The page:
Gov. Wolf welcomes panel’s approval of Minimum Wage Act update – Reading Eagle

Gov. Tom Wolf has commended the Independent Regulatory Review Commission (IRRC) for unanimously approving the final rules updating Pennsylvania’s Minimum Wage Act by changing rules on how employers pay tips and ensuring employees who work fluctuating hours are fairly compensated over the course of the day currently.

“We are pleased with the commission’s move to ensure that all Pennsylvania workers are paid fairly for their jobs,” Gov. Wolf said. “Our embarrassingly low minimum wage has far-reaching implications that go beyond underpaid workers and their families. When people earn a decent wage, they can contribute to the economic health of their communities and communities. If they don’t earn enough to pay for basic necessities, they depend on government benefits.”

The regulations will now be submitted to the Office of the Attorney General (BA). Upon approval by the OAG, the regulations will be published in the Pennsylvania Bulletin and become effective 90 days thereafter.

“The world of work has changed significantly since these regulations were first enacted in 1977, but tip workers remain a significant and critical portion of the Pennsylvania workforce. They are the only workers whose net pay ultimately depends on the generosity of their clients rather than the commitment of their employer. This update to the Minimum Wage Act rules aims to protect tipped workers in the 21st century and ensure consistency for employers,” said Jennifer Berrier, Secretary of the Pennsylvania Department of Labor and Industry (L&I).

The final regulation covers five main areas for tipped workers, including:

• A 1977 inflation-adjusted update to the definition of “tipped employees” that increases the amount an employee must be tipped monthly from $30 to $135 before an employer can increase an employee’s hourly wage from $7.25 per hour to so little as possible can reduce $2.83 per hour.

• Alignment with a recently enacted federal employer tip credit rule that allows employers to accept tip credits under certain conditions, including that the employee spends at least 80 percent of their time on tasks that directly generate tips, commonly known as 80/ 20 rule.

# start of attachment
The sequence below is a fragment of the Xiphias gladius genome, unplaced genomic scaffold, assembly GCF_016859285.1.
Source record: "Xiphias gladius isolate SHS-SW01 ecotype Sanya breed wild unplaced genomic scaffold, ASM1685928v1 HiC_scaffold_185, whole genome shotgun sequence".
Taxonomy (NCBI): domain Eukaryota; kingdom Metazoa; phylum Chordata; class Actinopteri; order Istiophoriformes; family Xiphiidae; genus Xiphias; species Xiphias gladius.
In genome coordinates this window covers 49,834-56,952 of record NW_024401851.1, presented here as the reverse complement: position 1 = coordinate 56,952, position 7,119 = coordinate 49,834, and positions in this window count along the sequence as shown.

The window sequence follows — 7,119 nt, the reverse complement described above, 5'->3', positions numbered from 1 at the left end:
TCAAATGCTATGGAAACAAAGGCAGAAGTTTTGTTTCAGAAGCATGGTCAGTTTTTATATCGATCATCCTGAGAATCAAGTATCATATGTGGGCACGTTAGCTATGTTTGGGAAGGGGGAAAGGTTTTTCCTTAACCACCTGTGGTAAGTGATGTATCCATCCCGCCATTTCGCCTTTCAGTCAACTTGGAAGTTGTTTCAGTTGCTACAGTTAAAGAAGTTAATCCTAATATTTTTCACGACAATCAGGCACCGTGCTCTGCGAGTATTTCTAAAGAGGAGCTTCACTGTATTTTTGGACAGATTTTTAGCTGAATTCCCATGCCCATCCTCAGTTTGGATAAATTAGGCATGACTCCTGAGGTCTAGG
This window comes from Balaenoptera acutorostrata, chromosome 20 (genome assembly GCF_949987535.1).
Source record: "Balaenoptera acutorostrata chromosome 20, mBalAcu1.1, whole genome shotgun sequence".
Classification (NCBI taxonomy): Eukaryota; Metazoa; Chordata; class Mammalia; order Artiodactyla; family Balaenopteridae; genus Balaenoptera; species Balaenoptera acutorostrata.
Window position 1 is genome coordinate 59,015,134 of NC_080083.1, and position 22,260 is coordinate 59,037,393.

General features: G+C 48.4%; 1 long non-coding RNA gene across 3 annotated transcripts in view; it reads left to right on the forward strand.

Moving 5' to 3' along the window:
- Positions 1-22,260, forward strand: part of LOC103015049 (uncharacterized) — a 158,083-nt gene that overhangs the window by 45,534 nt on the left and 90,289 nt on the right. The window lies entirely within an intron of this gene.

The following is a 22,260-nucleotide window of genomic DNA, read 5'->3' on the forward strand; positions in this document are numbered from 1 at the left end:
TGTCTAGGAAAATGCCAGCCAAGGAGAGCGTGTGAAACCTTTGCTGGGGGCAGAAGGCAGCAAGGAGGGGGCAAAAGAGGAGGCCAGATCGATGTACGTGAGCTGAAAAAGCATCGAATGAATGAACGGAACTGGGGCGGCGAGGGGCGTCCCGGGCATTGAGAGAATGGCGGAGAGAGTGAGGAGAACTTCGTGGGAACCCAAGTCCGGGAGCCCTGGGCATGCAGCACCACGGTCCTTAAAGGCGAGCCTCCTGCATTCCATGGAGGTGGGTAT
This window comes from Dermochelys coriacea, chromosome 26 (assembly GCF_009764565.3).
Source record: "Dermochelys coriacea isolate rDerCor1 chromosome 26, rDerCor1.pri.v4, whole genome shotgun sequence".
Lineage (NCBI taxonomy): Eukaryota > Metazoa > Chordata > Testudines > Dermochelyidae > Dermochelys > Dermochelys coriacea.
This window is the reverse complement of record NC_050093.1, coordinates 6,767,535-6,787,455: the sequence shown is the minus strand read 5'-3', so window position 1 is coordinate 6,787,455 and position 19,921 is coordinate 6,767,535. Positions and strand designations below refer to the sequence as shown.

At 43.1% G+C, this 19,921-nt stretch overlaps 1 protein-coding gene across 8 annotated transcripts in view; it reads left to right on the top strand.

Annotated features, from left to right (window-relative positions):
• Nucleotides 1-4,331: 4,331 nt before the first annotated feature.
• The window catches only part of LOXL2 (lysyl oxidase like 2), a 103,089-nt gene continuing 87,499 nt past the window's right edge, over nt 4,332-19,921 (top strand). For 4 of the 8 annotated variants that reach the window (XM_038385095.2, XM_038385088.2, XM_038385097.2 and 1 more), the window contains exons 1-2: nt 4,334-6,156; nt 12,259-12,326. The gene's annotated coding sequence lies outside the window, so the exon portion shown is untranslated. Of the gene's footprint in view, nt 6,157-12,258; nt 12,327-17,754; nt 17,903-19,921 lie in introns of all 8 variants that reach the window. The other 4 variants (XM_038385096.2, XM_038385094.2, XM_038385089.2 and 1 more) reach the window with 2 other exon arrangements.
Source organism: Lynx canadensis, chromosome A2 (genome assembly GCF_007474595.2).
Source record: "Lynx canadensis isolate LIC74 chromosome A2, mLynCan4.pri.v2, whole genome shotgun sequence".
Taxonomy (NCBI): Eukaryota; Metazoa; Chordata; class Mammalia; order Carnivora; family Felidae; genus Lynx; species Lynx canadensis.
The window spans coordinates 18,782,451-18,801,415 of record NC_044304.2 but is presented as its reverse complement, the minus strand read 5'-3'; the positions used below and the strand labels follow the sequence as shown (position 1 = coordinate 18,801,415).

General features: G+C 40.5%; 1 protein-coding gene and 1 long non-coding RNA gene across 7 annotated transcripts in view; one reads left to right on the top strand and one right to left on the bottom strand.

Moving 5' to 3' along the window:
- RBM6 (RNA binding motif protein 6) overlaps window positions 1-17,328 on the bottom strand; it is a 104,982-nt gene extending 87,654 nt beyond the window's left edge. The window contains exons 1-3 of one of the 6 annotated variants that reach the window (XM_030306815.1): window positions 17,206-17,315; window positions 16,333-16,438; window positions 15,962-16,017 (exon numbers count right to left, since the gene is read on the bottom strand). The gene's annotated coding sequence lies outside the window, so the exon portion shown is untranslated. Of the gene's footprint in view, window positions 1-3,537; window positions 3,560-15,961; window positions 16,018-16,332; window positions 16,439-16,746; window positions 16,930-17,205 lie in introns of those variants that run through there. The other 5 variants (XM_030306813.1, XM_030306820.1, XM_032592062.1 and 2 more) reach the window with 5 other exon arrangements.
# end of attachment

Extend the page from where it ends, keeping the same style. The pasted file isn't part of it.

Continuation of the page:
• Align with a recent update to federal regulations to allow tipping among employees, but in most cases excluding managers, supervisors and business owners.

• A ban on employers from deducting credit card and other cashless payment processing transaction fees from an employee’s tip left with a credit card or other cashless payment method.

• Employers must clarify that automatic service charges are not a benefit for a tipped employee.

This final regulation also updates the definition of the “standard rate” for employees whose overtime pay is calculated using the variable-week-week method, and clarifies that for purposes of calculating overtime, the standard rate is based on a 40-hour week.

This proposed regulation is part of Gov. Wolf’s broader workplace safety agenda and the government’s commitment to fight for fair wages, paid sick leave, secure jobs and quality jobs. The governor signed an executive order on behalf of Pennsylvania workers in October 2021 and has repeatedly urged the General Assembly to finally pass worker-assistance legislation.

Gov. Wolf has asked the General Assembly to pass SB 12, sponsored by Sen. Tina Tartaglione, or HB 345, sponsored by Rep. Patty Kim, to raise the Pennsylvania minimum wage to $12 an hour with a path to $15 and local exemption . The governor also supports eliminating the $2.83 an hour minimum wage for tip workers and introducing a fair wage for all Pennsylvania workers.

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